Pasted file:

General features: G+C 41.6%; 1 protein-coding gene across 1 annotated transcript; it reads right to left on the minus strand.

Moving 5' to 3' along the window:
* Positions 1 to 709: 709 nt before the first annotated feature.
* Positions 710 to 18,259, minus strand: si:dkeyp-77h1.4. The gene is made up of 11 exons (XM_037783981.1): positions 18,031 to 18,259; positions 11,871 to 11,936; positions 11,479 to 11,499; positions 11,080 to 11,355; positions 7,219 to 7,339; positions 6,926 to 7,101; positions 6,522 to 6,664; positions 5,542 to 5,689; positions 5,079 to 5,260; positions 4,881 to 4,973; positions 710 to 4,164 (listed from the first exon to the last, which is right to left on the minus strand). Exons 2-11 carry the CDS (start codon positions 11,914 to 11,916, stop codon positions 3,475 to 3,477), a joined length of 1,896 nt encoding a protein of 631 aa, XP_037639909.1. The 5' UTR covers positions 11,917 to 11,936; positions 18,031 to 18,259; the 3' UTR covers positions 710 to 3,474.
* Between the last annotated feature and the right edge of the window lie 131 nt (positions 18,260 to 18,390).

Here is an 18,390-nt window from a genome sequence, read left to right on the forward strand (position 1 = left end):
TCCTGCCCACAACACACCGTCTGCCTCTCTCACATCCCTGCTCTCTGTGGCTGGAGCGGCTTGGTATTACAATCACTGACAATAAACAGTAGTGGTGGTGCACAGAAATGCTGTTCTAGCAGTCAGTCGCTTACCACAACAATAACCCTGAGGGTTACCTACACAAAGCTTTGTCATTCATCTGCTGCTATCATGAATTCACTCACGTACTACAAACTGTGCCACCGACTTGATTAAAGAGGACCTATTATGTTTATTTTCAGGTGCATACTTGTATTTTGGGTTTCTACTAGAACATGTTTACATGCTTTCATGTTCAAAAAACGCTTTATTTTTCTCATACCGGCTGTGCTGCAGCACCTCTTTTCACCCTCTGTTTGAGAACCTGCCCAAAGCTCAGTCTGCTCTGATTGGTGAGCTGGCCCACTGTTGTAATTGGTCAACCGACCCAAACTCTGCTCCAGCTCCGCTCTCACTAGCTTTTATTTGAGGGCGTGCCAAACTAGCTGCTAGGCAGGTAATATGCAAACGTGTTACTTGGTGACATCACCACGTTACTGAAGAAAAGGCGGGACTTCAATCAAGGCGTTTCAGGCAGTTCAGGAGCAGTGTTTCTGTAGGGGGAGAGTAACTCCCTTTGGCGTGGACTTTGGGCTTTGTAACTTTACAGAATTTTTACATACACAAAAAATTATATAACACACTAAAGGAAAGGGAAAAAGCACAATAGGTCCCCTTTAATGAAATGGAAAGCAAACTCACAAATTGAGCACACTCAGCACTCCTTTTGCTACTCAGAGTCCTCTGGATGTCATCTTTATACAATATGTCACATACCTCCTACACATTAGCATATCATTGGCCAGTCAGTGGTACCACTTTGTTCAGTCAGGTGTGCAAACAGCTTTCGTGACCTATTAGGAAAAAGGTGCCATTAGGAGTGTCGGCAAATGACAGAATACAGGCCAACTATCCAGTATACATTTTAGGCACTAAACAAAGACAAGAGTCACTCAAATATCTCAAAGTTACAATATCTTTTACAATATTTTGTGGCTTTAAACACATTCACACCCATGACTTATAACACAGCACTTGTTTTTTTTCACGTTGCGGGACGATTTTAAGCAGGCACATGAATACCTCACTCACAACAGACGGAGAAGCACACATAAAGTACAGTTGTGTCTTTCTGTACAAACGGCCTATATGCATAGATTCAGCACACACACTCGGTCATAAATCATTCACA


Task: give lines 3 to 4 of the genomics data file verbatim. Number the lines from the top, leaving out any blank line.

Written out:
* Positions 1 to 709: 709 nt before the first annotated feature.
* Positions 710 to 18,259, minus strand: si:dkeyp-77h1.4. The gene is made up of 11 exons (XM_037783981.1): positions 18,031 to 18,259; positions 11,871 to 11,936; positions 11,479 to 11,499; positions 11,080 to 11,355; positions 7,219 to 7,339; positions 6,926 to 7,101; positions 6,522 to 6,664; positions 5,542 to 5,689; positions 5,079 to 5,260; positions 4,881 to 4,973; positions 710 to 4,164 (listed from the first exon to the last, which is right to left on the minus strand). Exons 2-11 carry the CDS (start codon positions 11,914 to 11,916, stop codon positions 3,475 to 3,477), a joined length of 1,896 nt encoding a protein of 631 aa, XP_037639909.1. The 5' UTR covers positions 11,917 to 11,936; positions 18,031 to 18,259; the 3' UTR covers positions 710 to 3,474.